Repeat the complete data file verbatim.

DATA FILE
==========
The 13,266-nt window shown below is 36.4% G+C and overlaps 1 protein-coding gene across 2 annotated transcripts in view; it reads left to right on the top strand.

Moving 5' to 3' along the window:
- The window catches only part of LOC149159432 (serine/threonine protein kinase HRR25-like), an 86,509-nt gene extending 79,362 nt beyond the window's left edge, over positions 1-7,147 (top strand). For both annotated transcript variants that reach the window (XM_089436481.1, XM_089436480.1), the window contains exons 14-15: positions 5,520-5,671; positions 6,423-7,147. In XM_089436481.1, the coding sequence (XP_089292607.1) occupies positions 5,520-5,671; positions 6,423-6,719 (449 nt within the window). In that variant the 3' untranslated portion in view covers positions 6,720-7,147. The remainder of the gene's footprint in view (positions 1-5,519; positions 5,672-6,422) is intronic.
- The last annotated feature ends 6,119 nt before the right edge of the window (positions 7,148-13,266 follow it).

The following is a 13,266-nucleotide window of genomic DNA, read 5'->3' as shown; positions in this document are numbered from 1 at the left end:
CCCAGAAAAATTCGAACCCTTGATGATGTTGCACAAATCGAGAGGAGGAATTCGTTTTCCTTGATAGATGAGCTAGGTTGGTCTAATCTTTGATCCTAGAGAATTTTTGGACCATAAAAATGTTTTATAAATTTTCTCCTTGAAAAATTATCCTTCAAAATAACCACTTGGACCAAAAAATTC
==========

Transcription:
The 13,266-nt window shown below is 36.4% G+C and overlaps 1 protein-coding gene across 2 annotated transcripts in view; it reads left to right on the top strand.

Moving 5' to 3' along the window:
- The window catches only part of LOC149159432 (serine/threonine protein kinase HRR25-like), an 86,509-nt gene extending 79,362 nt beyond the window's left edge, over positions 1-7,147 (top strand). For both annotated transcript variants that reach the window (XM_089436481.1, XM_089436480.1), the window contains exons 14-15: positions 5,520-5,671; positions 6,423-7,147. In XM_089436481.1, the coding sequence (XP_089292607.1) occupies positions 5,520-5,671; positions 6,423-6,719 (449 nt within the window). In that variant the 3' untranslated portion in view covers positions 6,720-7,147. The remainder of the gene's footprint in view (positions 1-5,519; positions 5,672-6,422) is intronic.
- The last annotated feature ends 6,119 nt before the right edge of the window (positions 7,148-13,266 follow it).

The following is a 13,266-nucleotide window of genomic DNA, read 5'->3' as shown; positions in this document are numbered from 1 at the left end:
CCCAGAAAAATTCGAACCCTTGATGATGTTGCACAAATCGAGAGGAGGAATTCGTTTTCCTTGATAGATGAGCTAGGTTGGTCTAATCTTTGATCCTAGAGAATTTTTGGACCATAAAAATGTTTTATAAATTTTCTCCTTGAAAAATTATCCTTCAAAATAACCACTTGGACCAAAAAATTC